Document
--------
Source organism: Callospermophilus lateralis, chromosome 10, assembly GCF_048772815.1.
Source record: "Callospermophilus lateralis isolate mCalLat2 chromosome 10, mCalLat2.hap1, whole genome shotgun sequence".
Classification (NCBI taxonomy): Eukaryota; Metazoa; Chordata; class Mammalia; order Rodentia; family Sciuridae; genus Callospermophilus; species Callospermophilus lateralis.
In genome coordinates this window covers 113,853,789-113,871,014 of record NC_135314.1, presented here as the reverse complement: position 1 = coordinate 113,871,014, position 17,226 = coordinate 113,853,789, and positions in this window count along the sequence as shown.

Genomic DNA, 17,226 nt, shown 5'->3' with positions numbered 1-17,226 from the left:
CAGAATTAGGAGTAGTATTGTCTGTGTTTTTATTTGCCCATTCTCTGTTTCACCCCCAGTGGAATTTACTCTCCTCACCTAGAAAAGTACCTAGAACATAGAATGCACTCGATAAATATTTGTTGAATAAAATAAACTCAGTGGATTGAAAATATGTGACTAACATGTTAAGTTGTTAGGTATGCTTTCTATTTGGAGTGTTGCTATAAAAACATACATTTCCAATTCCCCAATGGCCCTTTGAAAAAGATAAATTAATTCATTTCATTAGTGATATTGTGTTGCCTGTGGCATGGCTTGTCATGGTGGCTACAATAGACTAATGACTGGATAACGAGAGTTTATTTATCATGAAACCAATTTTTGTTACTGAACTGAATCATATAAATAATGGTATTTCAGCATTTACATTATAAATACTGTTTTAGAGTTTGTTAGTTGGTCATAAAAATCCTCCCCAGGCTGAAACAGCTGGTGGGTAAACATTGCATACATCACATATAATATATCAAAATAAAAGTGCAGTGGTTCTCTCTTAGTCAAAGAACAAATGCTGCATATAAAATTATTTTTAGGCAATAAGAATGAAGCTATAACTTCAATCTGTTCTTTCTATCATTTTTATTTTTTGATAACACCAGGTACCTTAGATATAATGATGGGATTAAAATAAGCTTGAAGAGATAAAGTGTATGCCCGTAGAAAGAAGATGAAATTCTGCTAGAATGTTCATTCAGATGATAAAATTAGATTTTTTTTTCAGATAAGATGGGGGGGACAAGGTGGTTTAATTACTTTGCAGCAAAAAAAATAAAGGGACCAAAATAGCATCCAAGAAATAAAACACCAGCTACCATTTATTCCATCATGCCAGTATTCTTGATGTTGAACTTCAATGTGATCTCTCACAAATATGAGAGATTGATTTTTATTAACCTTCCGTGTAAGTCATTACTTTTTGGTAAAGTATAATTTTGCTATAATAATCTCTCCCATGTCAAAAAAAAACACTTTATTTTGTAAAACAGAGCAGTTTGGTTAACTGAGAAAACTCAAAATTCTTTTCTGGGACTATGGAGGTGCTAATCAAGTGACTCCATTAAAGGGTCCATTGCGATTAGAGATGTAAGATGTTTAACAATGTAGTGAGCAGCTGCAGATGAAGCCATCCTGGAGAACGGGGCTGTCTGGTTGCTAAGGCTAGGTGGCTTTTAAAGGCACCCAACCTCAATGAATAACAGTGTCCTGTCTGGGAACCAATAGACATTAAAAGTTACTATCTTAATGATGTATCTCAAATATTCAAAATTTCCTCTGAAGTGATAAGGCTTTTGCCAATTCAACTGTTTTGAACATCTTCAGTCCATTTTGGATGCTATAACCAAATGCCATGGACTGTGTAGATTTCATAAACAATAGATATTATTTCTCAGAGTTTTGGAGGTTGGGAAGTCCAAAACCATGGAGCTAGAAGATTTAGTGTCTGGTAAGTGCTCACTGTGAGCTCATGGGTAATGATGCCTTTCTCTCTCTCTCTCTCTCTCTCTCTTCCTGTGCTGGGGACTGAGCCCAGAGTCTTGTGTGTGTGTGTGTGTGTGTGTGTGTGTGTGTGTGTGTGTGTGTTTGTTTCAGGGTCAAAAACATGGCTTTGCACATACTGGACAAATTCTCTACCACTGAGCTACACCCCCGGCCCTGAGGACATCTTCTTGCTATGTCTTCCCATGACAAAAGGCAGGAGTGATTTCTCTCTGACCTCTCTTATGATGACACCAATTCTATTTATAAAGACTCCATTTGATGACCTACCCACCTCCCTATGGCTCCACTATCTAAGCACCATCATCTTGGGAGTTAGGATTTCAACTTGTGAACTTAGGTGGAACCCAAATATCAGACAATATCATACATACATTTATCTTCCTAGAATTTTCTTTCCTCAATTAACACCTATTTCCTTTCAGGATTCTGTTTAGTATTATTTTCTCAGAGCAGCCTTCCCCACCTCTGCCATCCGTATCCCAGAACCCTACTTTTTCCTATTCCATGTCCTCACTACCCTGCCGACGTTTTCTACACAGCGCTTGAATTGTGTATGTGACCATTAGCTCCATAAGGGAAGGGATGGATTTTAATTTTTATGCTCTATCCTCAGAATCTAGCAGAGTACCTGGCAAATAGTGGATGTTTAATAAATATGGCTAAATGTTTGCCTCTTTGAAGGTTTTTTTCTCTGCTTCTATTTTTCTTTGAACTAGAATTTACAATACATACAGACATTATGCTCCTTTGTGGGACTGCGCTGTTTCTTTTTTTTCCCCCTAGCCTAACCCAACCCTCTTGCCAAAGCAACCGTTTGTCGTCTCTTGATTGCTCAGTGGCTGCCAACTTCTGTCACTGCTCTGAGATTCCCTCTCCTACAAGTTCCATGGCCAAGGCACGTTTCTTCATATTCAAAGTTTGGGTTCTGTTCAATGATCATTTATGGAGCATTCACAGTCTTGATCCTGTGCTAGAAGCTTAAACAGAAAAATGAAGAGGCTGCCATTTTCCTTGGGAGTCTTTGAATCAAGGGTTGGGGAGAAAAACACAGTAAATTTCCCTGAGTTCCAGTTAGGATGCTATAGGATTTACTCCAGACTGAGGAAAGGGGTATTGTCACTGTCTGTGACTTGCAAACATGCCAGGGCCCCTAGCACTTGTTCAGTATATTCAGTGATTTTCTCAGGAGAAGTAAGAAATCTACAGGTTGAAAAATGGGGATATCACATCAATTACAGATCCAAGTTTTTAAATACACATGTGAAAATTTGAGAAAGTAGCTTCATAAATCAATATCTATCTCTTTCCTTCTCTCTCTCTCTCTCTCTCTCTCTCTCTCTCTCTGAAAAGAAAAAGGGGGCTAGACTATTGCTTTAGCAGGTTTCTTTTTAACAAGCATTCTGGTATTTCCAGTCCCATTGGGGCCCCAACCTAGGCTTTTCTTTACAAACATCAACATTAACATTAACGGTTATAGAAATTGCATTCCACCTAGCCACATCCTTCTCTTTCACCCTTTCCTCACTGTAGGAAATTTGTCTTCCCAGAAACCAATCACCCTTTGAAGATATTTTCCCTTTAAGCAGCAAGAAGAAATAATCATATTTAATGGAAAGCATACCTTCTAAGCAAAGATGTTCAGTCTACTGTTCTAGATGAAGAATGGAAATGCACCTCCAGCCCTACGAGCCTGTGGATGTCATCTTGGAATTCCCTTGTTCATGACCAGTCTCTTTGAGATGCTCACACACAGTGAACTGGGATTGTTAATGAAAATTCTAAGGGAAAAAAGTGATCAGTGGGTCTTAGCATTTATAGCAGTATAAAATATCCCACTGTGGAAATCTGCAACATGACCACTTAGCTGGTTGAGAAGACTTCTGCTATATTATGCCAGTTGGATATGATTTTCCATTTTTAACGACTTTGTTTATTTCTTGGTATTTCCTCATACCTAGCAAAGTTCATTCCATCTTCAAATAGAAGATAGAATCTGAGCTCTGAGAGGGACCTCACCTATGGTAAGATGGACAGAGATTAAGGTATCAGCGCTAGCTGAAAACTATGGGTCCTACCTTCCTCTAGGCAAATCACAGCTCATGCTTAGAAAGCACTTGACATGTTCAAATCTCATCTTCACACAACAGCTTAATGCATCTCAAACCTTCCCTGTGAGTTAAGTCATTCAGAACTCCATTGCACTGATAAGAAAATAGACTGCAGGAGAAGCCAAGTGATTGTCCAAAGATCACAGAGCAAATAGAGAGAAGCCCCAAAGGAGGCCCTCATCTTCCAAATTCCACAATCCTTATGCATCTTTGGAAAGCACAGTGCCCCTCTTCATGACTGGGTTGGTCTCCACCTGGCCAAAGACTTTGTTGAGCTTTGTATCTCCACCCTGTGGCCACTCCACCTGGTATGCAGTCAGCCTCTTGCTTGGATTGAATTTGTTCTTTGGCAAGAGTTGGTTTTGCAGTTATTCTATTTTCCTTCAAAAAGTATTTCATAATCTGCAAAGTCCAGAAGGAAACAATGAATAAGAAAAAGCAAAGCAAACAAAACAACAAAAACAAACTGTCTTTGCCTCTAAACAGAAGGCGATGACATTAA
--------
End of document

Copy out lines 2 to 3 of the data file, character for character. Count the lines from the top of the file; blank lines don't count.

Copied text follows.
Source record: "Callospermophilus lateralis isolate mCalLat2 chromosome 10, mCalLat2.hap1, whole genome shotgun sequence".
Classification (NCBI taxonomy): Eukaryota; Metazoa; Chordata; class Mammalia; order Rodentia; family Sciuridae; genus Callospermophilus; species Callospermophilus lateralis.